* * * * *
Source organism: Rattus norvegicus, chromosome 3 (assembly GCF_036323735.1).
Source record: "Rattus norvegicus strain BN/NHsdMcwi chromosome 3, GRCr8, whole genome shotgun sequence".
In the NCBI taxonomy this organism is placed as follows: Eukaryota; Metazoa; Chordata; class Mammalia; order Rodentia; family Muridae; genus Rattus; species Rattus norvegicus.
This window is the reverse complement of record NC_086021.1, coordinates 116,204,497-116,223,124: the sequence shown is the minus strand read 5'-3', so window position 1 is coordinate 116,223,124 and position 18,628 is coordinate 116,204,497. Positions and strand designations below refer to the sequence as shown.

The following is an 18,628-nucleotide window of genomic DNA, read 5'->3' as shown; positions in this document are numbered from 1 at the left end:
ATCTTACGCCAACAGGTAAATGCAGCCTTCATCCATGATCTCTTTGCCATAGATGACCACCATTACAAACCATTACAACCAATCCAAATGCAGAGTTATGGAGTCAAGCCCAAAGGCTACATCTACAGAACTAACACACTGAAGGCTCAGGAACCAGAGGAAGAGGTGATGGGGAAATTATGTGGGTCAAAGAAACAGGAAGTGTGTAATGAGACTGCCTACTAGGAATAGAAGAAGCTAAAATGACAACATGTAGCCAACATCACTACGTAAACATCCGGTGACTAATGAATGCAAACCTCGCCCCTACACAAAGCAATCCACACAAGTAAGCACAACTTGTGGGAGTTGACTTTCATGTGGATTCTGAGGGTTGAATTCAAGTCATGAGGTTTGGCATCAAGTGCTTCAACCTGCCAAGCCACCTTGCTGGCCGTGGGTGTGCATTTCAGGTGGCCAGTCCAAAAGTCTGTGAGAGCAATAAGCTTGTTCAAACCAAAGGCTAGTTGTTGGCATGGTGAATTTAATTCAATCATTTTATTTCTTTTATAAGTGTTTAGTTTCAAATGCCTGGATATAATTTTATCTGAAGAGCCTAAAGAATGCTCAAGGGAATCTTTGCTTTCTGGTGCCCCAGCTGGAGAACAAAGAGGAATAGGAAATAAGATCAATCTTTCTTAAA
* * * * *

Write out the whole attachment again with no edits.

Source organism: Rattus norvegicus, chromosome 3 (assembly GCF_036323735.1).
Source record: "Rattus norvegicus strain BN/NHsdMcwi chromosome 3, GRCr8, whole genome shotgun sequence".
In the NCBI taxonomy this organism is placed as follows: Eukaryota; Metazoa; Chordata; class Mammalia; order Rodentia; family Muridae; genus Rattus; species Rattus norvegicus.
This window is the reverse complement of record NC_086021.1, coordinates 116,204,497-116,223,124: the sequence shown is the minus strand read 5'-3', so window position 1 is coordinate 116,223,124 and position 18,628 is coordinate 116,204,497. Positions and strand designations below refer to the sequence as shown.

The following is an 18,628-nucleotide window of genomic DNA, read 5'->3' as shown; positions in this document are numbered from 1 at the left end:
ATCTTACGCCAACAGGTAAATGCAGCCTTCATCCATGATCTCTTTGCCATAGATGACCACCATTACAAACCATTACAACCAATCCAAATGCAGAGTTATGGAGTCAAGCCCAAAGGCTACATCTACAGAACTAACACACTGAAGGCTCAGGAACCAGAGGAAGAGGTGATGGGGAAATTATGTGGGTCAAAGAAACAGGAAGTGTGTAATGAGACTGCCTACTAGGAATAGAAGAAGCTAAAATGACAACATGTAGCCAACATCACTACGTAAACATCCGGTGACTAATGAATGCAAACCTCGCCCCTACACAAAGCAATCCACACAAGTAAGCACAACTTGTGGGAGTTGACTTTCATGTGGATTCTGAGGGTTGAATTCAAGTCATGAGGTTTGGCATCAAGTGCTTCAACCTGCCAAGCCACCTTGCTGGCCGTGGGTGTGCATTTCAGGTGGCCAGTCCAAAAGTCTGTGAGAGCAATAAGCTTGTTCAAACCAAAGGCTAGTTGTTGGCATGGTGAATTTAATTCAATCATTTTATTTCTTTTATAAGTGTTTAGTTTCAAATGCCTGGATATAATTTTATCTGAAGAGCCTAAAGAATGCTCAAGGGAATCTTTGCTTTCTGGTGCCCCAGCTGGAGAACAAAGAGGAATAGGAAATAAGATCAATCTTTCTTAAA